Piers Morgan has denied ordering any illegal hacking when he was editor of London's Daily Mirror tabloid—but now the paper is being sued by some who claim otherwise.
Sven-Göran Eriksson, former coach of the English national football team; retired football player Garry Flitcroft; actress Shobna Gulati; and Abbie Gibson, who used to work as a nanny for David Beckham's family, have filed suit against Trinity Mirror, claiming that reporters from the company's papers hacked their voice-mail accounts.
"There might not be a documentary smoking gun, but we will show there is a smoking bullet, the consequence of the actions," an attorney for the group, Mark Lewis (who also represented plaintiffs who sued News of the World parent News International over hacking), told Britain's Sky News.
The lawsuit, filed with London's High Court, alleges that the hacking took place while Morgan was editor, between 1995 and 2004.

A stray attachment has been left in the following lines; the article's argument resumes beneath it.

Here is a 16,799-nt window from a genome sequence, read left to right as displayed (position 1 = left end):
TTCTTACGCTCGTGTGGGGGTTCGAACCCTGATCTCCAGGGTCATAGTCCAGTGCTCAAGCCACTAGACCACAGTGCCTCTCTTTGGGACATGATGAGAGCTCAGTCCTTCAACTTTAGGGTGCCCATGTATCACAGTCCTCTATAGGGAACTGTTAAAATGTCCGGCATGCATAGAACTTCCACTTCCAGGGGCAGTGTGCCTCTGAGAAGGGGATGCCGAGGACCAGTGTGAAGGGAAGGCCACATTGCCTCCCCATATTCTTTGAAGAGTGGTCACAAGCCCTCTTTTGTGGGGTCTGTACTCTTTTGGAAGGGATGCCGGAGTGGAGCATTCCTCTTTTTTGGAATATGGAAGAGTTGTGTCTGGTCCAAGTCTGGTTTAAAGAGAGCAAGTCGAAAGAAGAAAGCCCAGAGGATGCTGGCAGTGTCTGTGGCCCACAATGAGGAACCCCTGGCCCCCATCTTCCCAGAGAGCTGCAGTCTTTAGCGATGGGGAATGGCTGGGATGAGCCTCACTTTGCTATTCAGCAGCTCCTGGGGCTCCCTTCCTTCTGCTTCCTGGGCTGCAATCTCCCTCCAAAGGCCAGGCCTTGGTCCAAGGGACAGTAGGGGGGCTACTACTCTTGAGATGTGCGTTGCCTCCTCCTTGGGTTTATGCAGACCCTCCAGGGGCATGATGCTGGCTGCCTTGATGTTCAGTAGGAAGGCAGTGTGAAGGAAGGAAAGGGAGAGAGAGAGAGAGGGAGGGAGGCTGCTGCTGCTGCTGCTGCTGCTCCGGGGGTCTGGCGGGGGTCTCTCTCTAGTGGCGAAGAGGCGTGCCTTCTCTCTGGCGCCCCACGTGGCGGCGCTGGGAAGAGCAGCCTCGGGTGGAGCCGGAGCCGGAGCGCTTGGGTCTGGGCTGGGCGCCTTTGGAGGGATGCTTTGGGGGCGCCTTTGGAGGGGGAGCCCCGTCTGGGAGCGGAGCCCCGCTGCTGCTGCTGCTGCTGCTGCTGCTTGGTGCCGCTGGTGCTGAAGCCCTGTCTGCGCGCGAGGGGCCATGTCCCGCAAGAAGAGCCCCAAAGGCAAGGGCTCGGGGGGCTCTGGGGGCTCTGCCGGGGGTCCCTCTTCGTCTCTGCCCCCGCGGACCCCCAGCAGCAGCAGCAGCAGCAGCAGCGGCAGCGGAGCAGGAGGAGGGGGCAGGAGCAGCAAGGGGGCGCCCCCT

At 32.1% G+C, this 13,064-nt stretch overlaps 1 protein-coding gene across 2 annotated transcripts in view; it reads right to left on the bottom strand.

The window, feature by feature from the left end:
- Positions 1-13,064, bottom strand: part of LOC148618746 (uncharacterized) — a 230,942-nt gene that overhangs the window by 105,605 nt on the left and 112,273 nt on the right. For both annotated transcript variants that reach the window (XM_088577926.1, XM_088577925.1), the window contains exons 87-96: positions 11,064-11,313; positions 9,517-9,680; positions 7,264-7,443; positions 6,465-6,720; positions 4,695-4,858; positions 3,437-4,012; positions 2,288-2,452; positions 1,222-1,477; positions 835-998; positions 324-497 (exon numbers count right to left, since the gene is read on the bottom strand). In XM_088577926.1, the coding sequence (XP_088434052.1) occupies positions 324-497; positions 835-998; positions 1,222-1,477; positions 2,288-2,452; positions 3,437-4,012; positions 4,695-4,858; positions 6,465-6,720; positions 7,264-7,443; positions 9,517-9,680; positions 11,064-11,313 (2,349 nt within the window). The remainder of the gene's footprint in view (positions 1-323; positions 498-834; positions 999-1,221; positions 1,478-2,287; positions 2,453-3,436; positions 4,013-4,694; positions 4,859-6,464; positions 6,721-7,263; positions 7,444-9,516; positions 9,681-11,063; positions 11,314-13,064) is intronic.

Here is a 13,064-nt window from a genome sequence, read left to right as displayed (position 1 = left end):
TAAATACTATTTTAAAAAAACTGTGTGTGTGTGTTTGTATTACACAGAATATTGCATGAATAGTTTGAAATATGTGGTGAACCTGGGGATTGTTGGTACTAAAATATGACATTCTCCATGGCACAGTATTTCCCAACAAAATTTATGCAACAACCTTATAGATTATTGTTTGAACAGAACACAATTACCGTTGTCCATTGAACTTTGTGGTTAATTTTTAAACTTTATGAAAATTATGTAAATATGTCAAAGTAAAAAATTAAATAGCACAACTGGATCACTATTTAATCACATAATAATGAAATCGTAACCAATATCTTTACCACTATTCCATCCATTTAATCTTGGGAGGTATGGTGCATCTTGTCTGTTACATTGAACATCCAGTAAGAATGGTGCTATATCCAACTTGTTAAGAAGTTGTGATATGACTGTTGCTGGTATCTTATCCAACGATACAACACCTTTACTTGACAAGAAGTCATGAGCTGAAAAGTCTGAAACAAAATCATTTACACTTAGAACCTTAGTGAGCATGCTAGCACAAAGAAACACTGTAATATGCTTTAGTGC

Trinity Mirror, which puts out the Daily Mirror, the Sunday Mirror and The People, has previously denied engaging in the sort of behavior that tripped up the now-defunct News of the World after more than a century in business.
Testifying at a government inquiry into hacking last year, Morgan denied every ordering staffers to illegally acquire information.
"It doesn't necessarily follow that listening to someone else talking to someone else is unethical," he replied when grilled over how he obtained recordings of Paul McCartney's ex-wife, Heather Mills.
In May, meanwhile, BBC presenter Jeremy Paxman told a media ethics panel that Morgan taught him how to hack a mobile's voice-mail account a decade ago—and Paxman told a story that involved Morgan teasing another TV personality about a conversation she had with Sven-Göran Eriksson.
"I don't know if he was making this up, making up the conversation," Paxman told the panel. "But it was clearly something he was familiar with and I wasn't. I didn't know that this went on."